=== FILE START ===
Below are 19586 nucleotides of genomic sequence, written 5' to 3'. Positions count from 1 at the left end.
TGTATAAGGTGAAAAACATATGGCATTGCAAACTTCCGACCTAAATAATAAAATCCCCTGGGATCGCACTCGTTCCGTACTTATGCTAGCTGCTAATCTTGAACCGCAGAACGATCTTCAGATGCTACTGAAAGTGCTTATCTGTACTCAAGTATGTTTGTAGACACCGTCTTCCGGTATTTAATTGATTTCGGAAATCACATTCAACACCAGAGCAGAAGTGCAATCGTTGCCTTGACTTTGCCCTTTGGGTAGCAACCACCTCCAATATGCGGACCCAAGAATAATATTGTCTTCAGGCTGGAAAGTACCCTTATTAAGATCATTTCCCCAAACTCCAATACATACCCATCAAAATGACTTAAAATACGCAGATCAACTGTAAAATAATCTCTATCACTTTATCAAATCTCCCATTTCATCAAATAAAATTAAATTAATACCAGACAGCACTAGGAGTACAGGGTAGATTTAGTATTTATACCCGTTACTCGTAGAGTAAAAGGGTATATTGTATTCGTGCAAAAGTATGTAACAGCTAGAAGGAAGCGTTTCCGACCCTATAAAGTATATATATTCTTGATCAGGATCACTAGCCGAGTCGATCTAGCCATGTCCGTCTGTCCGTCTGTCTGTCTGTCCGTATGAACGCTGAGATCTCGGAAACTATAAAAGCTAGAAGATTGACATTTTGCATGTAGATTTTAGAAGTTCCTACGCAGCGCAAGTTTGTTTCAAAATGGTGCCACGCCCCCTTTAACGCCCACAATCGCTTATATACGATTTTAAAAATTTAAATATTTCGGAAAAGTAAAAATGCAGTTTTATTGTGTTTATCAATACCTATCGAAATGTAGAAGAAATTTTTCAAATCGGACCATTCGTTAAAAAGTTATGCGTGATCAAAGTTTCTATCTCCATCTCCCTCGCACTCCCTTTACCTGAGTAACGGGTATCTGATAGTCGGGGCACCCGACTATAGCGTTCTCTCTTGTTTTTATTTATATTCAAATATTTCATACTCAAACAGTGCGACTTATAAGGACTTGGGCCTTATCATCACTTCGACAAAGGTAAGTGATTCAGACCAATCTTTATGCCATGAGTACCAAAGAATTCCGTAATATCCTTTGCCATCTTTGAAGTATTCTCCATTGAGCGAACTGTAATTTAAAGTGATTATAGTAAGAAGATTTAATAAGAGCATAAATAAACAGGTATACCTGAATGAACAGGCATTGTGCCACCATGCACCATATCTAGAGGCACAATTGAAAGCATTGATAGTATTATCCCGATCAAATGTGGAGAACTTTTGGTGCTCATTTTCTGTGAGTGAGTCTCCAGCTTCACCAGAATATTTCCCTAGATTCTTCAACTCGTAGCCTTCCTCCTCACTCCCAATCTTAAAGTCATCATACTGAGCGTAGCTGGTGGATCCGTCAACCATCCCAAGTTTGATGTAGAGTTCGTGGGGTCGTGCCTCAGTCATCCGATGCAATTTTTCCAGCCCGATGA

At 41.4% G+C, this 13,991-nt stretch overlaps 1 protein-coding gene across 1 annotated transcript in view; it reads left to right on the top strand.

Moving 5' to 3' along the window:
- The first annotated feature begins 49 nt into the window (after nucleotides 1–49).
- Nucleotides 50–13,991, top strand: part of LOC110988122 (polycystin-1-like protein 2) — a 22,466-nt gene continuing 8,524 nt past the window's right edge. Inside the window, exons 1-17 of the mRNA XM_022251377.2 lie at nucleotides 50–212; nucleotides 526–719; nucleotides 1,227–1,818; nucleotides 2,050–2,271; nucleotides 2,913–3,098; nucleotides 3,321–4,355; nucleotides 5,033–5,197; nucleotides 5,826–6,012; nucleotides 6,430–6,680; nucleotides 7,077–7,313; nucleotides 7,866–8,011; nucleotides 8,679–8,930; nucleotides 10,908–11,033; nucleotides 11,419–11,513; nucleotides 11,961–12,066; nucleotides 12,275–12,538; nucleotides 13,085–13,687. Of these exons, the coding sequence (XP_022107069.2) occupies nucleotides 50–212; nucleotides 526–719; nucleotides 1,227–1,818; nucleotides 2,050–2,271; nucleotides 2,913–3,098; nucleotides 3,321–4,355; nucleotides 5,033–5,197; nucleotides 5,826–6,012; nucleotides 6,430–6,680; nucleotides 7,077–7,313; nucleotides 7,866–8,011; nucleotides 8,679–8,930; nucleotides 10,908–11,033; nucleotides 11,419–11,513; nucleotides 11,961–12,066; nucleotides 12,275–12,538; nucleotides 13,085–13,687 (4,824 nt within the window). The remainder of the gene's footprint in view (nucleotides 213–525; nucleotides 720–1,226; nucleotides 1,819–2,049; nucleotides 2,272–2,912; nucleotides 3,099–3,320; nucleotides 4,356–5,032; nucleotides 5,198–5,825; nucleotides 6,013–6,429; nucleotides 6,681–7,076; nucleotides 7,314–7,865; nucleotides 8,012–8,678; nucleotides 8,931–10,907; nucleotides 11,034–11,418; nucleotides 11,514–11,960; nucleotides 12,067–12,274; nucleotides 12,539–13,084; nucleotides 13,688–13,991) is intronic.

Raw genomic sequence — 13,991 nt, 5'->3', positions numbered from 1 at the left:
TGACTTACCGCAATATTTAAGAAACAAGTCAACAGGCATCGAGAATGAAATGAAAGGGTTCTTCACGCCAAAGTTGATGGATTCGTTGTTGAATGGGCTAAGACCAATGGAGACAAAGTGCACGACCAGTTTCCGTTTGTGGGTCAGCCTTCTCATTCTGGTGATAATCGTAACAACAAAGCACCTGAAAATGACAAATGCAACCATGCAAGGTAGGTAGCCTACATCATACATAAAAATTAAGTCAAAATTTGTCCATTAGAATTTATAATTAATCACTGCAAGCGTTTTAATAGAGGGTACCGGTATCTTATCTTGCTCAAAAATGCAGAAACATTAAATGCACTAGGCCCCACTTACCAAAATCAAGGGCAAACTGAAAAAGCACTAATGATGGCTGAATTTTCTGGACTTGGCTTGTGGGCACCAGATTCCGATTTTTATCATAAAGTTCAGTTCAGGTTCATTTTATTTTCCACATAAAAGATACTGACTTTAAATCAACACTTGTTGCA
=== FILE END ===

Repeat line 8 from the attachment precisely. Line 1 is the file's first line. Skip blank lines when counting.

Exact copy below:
TGACTTACCGCAATATTTAAGAAACAAGTCAACAGGCATCGAGAATGAAATGAAAGGGTTCTTCACGCCAAAGTTGATGGATTCGTTGTTGAATGGGCTAAGACCAATGGAGACAAAGTGCACGACCAGTTTCCGTTTGTGGGTCAGCCTTCTCATTCTGGTGATAATCGTAACAACAAAGCACCTGAAAATGACAAATGCAACCATGCAAGGTAGGTAGCCTACATCATACATAAAAATTAAGTCAAAATTTGTCCATTAGAATTTATAATTAATCACTGCAAGCGTTTTAATAGAGGGTACCGGTATCTTATCTTGCTCAAAAATGCAGAAACATTAAATGCACTAGGCCCCACTTACCAAAATCAAGGGCAAACTGAAAAAGCACTAATGATGGCTGAATTTTCTGGACTTGGCTTGTGGGCACCAGATTCCGATTTTTATCATAAAGTTCAGTTCAGGTTCATTTTATTTTCCACATAAAAGATACTGACTTTAAATCAACACTTGTTGCA